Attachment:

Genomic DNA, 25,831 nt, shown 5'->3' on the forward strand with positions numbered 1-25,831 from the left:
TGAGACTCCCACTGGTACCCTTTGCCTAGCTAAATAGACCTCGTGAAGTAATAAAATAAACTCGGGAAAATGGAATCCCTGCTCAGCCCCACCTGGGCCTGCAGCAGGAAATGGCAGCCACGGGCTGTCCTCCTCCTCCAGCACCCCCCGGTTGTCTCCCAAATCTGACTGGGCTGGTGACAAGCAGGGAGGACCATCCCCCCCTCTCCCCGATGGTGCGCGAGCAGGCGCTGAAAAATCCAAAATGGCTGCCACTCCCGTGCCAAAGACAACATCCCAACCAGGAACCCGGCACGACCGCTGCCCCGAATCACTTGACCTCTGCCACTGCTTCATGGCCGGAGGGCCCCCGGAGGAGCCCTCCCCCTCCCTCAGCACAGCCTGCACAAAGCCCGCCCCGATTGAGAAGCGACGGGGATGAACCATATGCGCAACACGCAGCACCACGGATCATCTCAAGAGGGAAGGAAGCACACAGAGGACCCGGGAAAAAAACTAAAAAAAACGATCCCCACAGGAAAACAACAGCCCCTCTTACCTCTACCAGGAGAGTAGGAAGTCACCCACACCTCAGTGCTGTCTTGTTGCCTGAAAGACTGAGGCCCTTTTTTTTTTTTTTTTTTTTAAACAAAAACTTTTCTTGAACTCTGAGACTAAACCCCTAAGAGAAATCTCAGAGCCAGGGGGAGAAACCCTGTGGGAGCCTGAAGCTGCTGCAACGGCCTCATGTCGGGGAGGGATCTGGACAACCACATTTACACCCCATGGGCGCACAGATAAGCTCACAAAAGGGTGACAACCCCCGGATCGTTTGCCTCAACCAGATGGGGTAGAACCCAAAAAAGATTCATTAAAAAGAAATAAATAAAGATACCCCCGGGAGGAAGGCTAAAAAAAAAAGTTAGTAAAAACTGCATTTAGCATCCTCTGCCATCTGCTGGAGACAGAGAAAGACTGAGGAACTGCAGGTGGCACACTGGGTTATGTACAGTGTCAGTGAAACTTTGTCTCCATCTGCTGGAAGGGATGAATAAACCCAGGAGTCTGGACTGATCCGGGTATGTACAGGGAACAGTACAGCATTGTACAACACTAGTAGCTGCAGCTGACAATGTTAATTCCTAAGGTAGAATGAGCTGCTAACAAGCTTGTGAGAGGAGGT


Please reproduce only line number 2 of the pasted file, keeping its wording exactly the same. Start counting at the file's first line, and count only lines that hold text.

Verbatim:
TGAGACTCCCACTGGTACCCTTTGCCTAGCTAAATAGACCTCGTGAAGTAATAAAATAAACTCGGGAAAATGGAATCCCTGCTCAGCCCCACCTGGGCCTGCAGCAGGAAATGGCAGCCACGGGCTGTCCTCCTCCTCCAGCACCCCCCGGTTGTCTCCCAAATCTGACTGGGCTGGTGACAAGCAGGGAGGACCATCCCCCCCTCTCCCCGATGGTGCGCGAGCAGGCGCTGAAAAATCCAAAATGGCTGCCACTCCCGTGCCAAAGACAACATCCCAACCAGGAACCCGGCACGACCGCTGCCCCGAATCACTTGACCTCTGCCACTGCTTCATGGCCGGAGGGCCCCCGGAGGAGCCCTCCCCCTCCCTCAGCACAGCCTGCACAAAGCCCGCCCCGATTGAGAAGCGACGGGGATGAACCATATGCGCAACACGCAGCACCACGGATCATCTCAAGAGGGAAGGAAGCACACAGAGGACCCGGGAAAAAAACTAAAAAAAACGATCCCCACAGGAAAACAACAGCCCCTCTTACCTCTACCAGGAGAGTAGGAAGTCACCCACACCTCAGTGCTGTCTTGTTGCCTGAAAGACTGAGGCCCTTTTTTTTTTTTTTTTTTTTAAACAAAAACTTTTCTTGAACTCTGAGACTAAACCCCTAAGAGAAATCTCAGAGCCAGGGGGAGAAACCCTGTGGGAGCCTGAAGCTGCTGCAACGGCCTCATGTCGGGGAGGGATCTGGACAACCACATTTACACCCCATGGGCGCACAGATAAGCTCACAAAAGGGTGACAACCCCCGGATCGTTTGCCTCAACCAGATGGGGTAGAACCCAAAAAAGATTCATTAAAAAGAAATAAATAAAGATACCCCCGGGAGGAAGGCTAAAAAAAAAAGTTAGTAAAAACTGCATTTAGCATCCTCTGCCATCTGCTGGAGACAGAGAAAGACTGAGGAACTGCAGGTGGCACACTGGGTTATGTACAGTGTCAGTGAAACTTTGTCTCCATCTGCTGGAAGGGATGAATAAACCCAGGAGTCTGGACTGATCCGGGTATGTACAGGGAACAGTACAGCATTGTACAACACTAGTAGCTGCAGCTGACAATGTTAATTCCTAAGGTAGAATGAGCTGCTAACAAGCTTGTGAGAGGAGGT